HR and Culture – the never ending melodrama

There was a time when HR was the king of the organisation, hiring and firing people, being the disciplinarian generating fear and awe, deciding on what stays and what goes, making arbitrary rules that instil fear and discipline. That also lead to puns and memes which till today blame anything negative in an organisation on HR. As the times progressed, HR has started to play the role of a custodian, divesting much of its power to the business, asking leaders to take on more accountability and ownership. HR moved to strategic initiatives but continued to deliver on the entire lifecycle from source to exit. With improvements in technology, how long before this question arises – is HR even required?

If business leaders take accountability of the employee’s success, if HRIS and other technical platforms (like Infeedo’s Amber or other R&R platforms) take on the role of the employee database management, leaves, attendance, timesheets, interaction, red flags, etc., if systems manage a fool-proof payroll related activities, and online training platforms using AI, VR and other technology provide the learnings that an employee needs, the HR function and teams are basically redundant. We will probably need a few people from a strategy perspective, and some to run the talent acquisition, but largely HR will cease to be a tactical organization. In such a scenario, who will own the culture?

I have constantly advocated that Operations Managers, Delivery Managers and others need to be held accountable for their teams, as they are the ones that the teams look up to for direction and support. If these leaders are not able to uphold behaviours linked to transparency, fairness, problem resolution, empathy, teamwork etc., then they should not accept results that are extra-ordinary, but be content with the ordinary. Fast forward a decade, all HR processes will be automated in the digital world, with metaverse providing the platform around a simulated world, devoid of humans, in a world run by robots(read tech). While everything linked to employee motivation or culture will also be online, the Manager will play the role of being the custodian of the team, and the validator of the exceptions.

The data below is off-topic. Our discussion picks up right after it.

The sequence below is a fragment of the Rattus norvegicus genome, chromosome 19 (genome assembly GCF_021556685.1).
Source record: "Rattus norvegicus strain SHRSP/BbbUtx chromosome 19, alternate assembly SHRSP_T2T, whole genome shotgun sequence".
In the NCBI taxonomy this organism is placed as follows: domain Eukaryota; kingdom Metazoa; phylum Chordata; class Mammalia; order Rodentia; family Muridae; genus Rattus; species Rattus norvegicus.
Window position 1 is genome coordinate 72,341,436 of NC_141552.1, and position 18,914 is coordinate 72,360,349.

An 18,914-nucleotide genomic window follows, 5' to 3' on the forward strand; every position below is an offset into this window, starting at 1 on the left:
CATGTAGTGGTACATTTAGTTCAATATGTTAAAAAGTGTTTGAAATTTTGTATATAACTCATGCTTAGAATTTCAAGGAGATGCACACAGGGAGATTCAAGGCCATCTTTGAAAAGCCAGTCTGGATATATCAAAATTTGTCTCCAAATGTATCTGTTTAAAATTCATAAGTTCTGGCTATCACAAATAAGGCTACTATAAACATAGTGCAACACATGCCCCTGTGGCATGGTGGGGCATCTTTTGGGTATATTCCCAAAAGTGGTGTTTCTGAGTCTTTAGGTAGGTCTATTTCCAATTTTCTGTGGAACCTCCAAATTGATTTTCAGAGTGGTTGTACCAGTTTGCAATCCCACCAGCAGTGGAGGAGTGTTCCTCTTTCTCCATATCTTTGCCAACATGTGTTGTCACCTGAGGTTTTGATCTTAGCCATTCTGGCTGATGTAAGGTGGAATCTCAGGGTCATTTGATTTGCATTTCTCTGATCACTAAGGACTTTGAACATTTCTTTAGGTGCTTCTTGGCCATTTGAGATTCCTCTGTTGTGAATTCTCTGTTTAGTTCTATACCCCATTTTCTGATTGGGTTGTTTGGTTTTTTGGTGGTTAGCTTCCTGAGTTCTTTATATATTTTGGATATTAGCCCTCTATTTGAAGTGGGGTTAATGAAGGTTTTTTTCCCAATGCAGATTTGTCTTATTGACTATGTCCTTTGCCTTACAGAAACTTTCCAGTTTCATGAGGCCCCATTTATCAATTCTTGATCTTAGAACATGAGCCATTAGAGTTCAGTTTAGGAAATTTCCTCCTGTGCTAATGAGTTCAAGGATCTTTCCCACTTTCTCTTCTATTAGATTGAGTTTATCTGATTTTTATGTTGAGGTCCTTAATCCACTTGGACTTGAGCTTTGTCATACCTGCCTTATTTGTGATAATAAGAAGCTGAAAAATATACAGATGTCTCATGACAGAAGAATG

A good work culture does not get created overnight. It takes constant effort, practice and dedication from a large group of people within an organization. A section of the company believing in something and being passionate about it will not help the entire company. Culture change is like a Tsunami, it flows fast, covers a large ground, is relentless and ruthless. Who in an organization has the power to create such an effect?

Ever heard of a business that has been plagued with people issues, like attrition, back-biting, politics, abuse of power, lack of vision, siloed approach, fragmentation, poor principles, ethic violations, etc., and continue to be growing, profitable and high customer satisfaction? This may be possible in a heavily funded product company or a start-up services company where the compensation plays a large role in motivating the employee, but would it be the same if excessive compensation was not the case? I am sure we all know the answer, yet it’s amusing to see senior leaders casually pass the baton of culture management to HR, and divert their focus on the clients and the profit.

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